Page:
In MathsYear2000 we collaborated with the British Hand Knitting Confederation (now known as UK Hand Knitting Association) to introduce knitting into the Maths and/or Technology curriculum in schools. BHKC provided free yarn and needles for any school wanting to participate; we provided Maths and knitting information. Schools were able to request any two colours of yarn. Many asked for the yarn to be in their school colours and they generally received a full pack in each colour. BHKC continued to supply yarn until 2008. The booklet is still available for anyone wanting to use it, either with children or adults. We originally adapted five designs which could all be used to introduce a wide range of mathematical concepts. Before any of these went out to schools, we realised that one was far more practical than the others, in the classroom. The great advantage of Tilting at Windmills is that, if the required number of pieces do not materialise, it is very easy to switch plans and utilise everything that has been made. The other designs all needed to have the exact number of pieces in the correct colour and one missing, or incorrect piece, would ruin the design. It is easy to add a channel to an afghan to turn it into a wall-hanging, which what most schools choose to do.
Wall-hangings and afghans have been made in hundreds of schools and we have heard some remarkable stories about the success of the project. For example, someone recently attended a talk we were giving to a craft group. She had come along specially to meet us to tell us about how knitting an afghan, a few years ago, had solved a drugs problem in the school where she worked. She had decided to make an afghan with a group of very disturbed, and disruptive girls. They were thrilled by their achievement. The teacher was more thrilled by the calming effect the knitting had on the girls. They sat and chatted in a relaxed atmosphere, while they were knitting, and they eventually felt comfortable enough to tell the teacher about drug problems within the school and the teacher was able to get to the heart of the matter. They learned some Maths on the way but, more importantly, the teacher was convinced of the benefits to the life of those girls and to the whole school. We hear stories but receive surprisingly few photographs. This is partly because schools are now very reluctant to allow photographs of pupils to appear on the internet. Another reason seems to be that, although schools are very proud of their own work, they do not think it is good enough for a wider audience. We love to see everyone’s photos!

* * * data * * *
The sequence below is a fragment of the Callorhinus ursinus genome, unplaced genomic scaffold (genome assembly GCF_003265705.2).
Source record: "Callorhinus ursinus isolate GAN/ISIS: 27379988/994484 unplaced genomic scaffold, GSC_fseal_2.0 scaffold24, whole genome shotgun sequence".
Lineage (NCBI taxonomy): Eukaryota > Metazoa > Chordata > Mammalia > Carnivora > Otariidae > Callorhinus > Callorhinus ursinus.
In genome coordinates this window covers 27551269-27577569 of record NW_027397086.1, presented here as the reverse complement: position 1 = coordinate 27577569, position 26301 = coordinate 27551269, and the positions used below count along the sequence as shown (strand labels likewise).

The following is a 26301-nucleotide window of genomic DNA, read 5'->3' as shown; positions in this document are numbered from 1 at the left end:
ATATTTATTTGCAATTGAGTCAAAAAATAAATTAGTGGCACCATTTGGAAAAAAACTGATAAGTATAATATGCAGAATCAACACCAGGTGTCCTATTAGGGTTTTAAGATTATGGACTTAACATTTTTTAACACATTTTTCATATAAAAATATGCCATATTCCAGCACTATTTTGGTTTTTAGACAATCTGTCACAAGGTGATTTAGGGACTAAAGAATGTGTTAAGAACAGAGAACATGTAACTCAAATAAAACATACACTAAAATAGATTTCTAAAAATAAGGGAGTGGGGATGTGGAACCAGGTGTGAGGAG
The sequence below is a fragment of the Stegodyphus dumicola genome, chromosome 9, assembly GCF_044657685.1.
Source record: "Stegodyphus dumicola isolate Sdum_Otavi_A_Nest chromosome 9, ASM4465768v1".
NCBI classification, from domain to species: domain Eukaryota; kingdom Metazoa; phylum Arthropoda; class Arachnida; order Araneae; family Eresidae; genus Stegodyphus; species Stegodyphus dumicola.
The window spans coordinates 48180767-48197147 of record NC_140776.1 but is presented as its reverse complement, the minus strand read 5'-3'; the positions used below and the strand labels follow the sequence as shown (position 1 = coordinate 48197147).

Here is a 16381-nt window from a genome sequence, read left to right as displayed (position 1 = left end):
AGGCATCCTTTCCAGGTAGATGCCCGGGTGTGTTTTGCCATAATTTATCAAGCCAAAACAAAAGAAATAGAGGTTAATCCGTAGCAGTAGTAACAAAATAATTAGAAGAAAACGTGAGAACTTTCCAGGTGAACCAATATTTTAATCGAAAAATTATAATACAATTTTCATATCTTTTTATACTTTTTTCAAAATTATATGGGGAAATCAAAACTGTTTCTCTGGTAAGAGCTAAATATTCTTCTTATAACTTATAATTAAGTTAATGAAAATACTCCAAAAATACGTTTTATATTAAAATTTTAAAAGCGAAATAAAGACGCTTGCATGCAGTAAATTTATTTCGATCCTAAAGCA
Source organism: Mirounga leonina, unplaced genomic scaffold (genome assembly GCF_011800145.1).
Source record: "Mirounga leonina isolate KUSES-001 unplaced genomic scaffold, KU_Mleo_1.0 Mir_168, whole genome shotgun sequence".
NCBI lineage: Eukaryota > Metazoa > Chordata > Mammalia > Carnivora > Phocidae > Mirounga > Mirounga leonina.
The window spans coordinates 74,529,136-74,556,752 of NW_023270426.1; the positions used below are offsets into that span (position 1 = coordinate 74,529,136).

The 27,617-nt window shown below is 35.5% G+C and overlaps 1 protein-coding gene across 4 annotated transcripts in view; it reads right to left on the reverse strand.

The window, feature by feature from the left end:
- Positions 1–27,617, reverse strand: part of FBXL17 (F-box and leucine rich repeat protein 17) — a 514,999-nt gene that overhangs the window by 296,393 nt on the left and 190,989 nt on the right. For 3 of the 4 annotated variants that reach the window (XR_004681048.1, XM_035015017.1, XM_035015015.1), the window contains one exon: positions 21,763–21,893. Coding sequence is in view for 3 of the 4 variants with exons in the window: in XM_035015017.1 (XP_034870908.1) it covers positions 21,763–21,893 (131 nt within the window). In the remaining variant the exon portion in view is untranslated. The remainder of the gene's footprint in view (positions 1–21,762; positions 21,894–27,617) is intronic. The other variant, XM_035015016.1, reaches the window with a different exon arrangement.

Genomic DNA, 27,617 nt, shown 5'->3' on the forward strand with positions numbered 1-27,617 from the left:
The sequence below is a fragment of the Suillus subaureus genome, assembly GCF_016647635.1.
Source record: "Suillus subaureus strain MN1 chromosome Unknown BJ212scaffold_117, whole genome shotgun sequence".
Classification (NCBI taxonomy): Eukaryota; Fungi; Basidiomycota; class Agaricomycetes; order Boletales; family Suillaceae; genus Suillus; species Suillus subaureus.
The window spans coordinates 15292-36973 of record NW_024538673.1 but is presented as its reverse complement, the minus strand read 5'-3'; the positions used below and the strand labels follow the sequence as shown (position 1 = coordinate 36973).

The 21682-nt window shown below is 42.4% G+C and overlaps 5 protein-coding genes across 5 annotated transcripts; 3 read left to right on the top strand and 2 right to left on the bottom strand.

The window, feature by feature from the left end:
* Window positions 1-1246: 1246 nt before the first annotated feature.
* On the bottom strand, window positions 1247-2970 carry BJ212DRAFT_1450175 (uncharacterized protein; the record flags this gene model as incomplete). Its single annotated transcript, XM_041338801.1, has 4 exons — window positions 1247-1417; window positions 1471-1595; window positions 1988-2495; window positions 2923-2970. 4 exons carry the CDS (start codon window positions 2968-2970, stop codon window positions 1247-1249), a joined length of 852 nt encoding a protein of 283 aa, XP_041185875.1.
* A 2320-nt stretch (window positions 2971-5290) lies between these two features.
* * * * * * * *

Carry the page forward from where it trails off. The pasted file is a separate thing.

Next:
Mathghans are made from a number of similar squares, all of which are knitted diagonally until they fit a template determined by the teacher. Each square can be made by a different person and the squares are guaranteed to fit together. We are willing to give mathematical advice to any school wanting to tackle these, or any other, afghans. Your afghan does not have to have a mathematical basis. It could be made purely for its technology or artistic merit.
A completed afghan could be hung on display in the school, or perhaps used as a teaching aid for younger, or subsequent, classes. If you prefer, it could be made with the intention of giving it to a favourite charity. It could also be used for money raising purposes by the school. The decision is entirely yours but we would like to hear news and see photographs of your work.
Pupils from South Tynedale Middle School making an afghan, in May 2000. Click here for a teacher’s account. Use drop-down box to see photos and accounts from other schools. DOWNLOAD THE BOOKLET
This is just one of the many ways in which 96 similar squares can be arranged. Other numbers of squares could be used instead. DOWNLOAD THE BOOKLET
This project has, at times, been referred to as Mathghans.